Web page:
Google surprised nobody yesterday with the unveiling of its Keep note-taking service, which is available for Android and on the web.
Google Keep, like rival app Evernote, allows users to jot down notes, make lists, record voice reminders, and save photos that are stored on Google Drive and synced between all Google linked devices.
“Every day we all see, hear or think of things we need to remember,” Google said in a blog post. “Usually we grab a pad of sticky-notes, scribble a reminder and put it on the desk, the fridge or the relevant page of a magazine. Unfortunately, if you’re like me you probably often discover that the desk, fridge or magazine wasn’t such a clever place to leave the note after all… it’s rarely where you need it when you need it.
“To solve this problem we’ve created Google Keep. With Keep you can quickly jot ideas down when you think of them and even include checklists and photos to keep track of what’s important to you. Your notes are safely stored in Google Drive and synced to all your devices so you can always have them at hand.”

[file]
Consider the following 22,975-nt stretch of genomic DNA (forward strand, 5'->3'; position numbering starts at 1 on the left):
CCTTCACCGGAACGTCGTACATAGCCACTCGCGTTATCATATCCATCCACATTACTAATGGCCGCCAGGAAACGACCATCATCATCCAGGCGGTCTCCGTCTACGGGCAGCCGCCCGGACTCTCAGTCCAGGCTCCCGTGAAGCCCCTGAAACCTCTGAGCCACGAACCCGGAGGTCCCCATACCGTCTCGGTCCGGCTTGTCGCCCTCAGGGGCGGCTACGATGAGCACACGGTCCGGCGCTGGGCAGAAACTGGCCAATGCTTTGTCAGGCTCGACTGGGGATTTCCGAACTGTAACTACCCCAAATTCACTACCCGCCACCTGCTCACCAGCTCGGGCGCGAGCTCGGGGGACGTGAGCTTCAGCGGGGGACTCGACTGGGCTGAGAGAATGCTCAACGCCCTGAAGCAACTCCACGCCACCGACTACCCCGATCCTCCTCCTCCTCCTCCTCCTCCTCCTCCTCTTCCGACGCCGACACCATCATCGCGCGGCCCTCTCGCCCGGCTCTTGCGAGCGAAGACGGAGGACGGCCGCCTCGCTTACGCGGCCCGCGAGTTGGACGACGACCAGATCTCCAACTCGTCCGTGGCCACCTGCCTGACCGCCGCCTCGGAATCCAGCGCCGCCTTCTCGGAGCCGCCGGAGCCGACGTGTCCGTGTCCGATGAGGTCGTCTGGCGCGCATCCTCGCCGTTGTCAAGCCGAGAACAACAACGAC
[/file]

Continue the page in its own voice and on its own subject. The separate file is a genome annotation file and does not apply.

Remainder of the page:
If that’s not enough to whet your appetite, Google’s keen to promote the fact that Keep notes can be, wait for it… color coded, as well as prioritized based on importance.
Those using the app on a device running Android 4.2 Jelly Bean can get a Google Keep lockscreen widget, too.
Unlike rival Evernote, though, Google has only released a Keep app for its Android mobile operating system, in addition to the web, although this doesn’t come as too much of a surprise. Google Keep can be downloaded now on devices running Android 4.0 and higher for free, and there’s no word yet on iOS, Windows Phone or Blackberry apps.
If you’re not the proud owner of an Android device, you can access Keep on the web.
This article was originally published on the Inquirer.